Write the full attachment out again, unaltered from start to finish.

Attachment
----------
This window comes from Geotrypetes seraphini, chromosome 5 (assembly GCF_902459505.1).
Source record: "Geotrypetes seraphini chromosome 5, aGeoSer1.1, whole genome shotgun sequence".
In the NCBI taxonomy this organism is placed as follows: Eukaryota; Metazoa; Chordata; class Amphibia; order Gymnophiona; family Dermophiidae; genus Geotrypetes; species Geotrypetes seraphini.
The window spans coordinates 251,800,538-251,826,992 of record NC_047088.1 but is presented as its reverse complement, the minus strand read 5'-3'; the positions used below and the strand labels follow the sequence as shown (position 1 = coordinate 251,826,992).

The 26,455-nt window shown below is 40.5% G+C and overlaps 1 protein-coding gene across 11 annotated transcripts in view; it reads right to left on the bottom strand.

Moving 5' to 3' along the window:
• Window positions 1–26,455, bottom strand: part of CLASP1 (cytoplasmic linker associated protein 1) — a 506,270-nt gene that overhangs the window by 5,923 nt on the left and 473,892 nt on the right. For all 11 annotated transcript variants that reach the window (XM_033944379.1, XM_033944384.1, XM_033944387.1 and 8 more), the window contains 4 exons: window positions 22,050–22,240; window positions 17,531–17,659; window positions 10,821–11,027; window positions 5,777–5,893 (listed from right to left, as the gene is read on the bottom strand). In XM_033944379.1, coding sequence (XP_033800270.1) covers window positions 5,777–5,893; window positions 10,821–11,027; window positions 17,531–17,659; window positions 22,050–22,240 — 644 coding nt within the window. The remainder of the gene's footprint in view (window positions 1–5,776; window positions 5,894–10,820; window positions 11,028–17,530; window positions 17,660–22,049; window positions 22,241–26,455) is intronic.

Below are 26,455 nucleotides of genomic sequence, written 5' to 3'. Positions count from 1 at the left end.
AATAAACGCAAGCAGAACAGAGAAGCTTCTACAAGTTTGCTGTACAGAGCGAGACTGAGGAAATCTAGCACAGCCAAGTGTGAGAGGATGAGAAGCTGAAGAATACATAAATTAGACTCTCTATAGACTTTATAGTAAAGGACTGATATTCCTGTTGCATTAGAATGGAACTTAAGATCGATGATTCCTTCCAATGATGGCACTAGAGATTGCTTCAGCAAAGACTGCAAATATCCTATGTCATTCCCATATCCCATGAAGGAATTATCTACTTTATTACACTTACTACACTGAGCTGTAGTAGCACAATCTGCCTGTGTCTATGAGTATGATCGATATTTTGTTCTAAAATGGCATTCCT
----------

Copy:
This window comes from Geotrypetes seraphini, chromosome 5 (assembly GCF_902459505.1).
Source record: "Geotrypetes seraphini chromosome 5, aGeoSer1.1, whole genome shotgun sequence".
In the NCBI taxonomy this organism is placed as follows: Eukaryota; Metazoa; Chordata; class Amphibia; order Gymnophiona; family Dermophiidae; genus Geotrypetes; species Geotrypetes seraphini.
The window spans coordinates 251,800,538-251,826,992 of record NC_047088.1 but is presented as its reverse complement, the minus strand read 5'-3'; the positions used below and the strand labels follow the sequence as shown (position 1 = coordinate 251,826,992).

The 26,455-nt window shown below is 40.5% G+C and overlaps 1 protein-coding gene across 11 annotated transcripts in view; it reads right to left on the bottom strand.

Moving 5' to 3' along the window:
• Window positions 1–26,455, bottom strand: part of CLASP1 (cytoplasmic linker associated protein 1) — a 506,270-nt gene that overhangs the window by 5,923 nt on the left and 473,892 nt on the right. For all 11 annotated transcript variants that reach the window (XM_033944379.1, XM_033944384.1, XM_033944387.1 and 8 more), the window contains 4 exons: window positions 22,050–22,240; window positions 17,531–17,659; window positions 10,821–11,027; window positions 5,777–5,893 (listed from right to left, as the gene is read on the bottom strand). In XM_033944379.1, coding sequence (XP_033800270.1) covers window positions 5,777–5,893; window positions 10,821–11,027; window positions 17,531–17,659; window positions 22,050–22,240 — 644 coding nt within the window. The remainder of the gene's footprint in view (window positions 1–5,776; window positions 5,894–10,820; window positions 11,028–17,530; window positions 17,660–22,049; window positions 22,241–26,455) is intronic.

Below are 26,455 nucleotides of genomic sequence, written 5' to 3'. Positions count from 1 at the left end.
AATAAACGCAAGCAGAACAGAGAAGCTTCTACAAGTTTGCTGTACAGAGCGAGACTGAGGAAATCTAGCACAGCCAAGTGTGAGAGGATGAGAAGCTGAAGAATACATAAATTAGACTCTCTATAGACTTTATAGTAAAGGACTGATATTCCTGTTGCATTAGAATGGAACTTAAGATCGATGATTCCTTCCAATGATGGCACTAGAGATTGCTTCAGCAAAGACTGCAAATATCCTATGTCATTCCCATATCCCATGAAGGAATTATCTACTTTATTACACTTACTACACTGAGCTGTAGTAGCACAATCTGCCTGTGTCTATGAGTATGATCGATATTTTGTTCTAAAATGGCATTCCT